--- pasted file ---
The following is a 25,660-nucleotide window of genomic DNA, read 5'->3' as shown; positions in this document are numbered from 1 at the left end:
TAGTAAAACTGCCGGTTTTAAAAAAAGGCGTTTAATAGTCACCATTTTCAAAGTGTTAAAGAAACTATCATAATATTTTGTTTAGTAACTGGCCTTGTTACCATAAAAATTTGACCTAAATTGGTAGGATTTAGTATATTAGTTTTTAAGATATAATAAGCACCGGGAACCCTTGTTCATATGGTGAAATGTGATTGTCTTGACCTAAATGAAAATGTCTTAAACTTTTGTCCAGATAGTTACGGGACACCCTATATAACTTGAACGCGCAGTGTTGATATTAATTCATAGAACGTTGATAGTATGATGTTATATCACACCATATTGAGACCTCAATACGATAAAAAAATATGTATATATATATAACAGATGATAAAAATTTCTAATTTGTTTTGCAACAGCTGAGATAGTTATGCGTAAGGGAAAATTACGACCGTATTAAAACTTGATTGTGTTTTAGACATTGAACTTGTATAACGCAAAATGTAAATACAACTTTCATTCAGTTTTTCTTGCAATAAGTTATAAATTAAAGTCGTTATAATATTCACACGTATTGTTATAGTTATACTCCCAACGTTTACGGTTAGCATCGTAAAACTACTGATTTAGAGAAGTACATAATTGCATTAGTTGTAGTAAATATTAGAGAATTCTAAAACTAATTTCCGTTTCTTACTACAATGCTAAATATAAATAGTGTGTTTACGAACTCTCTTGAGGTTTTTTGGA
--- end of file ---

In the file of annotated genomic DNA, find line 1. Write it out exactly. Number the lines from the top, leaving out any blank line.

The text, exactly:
The following is a 25,660-nucleotide window of genomic DNA, read 5'->3' as shown; positions in this document are numbered from 1 at the left end: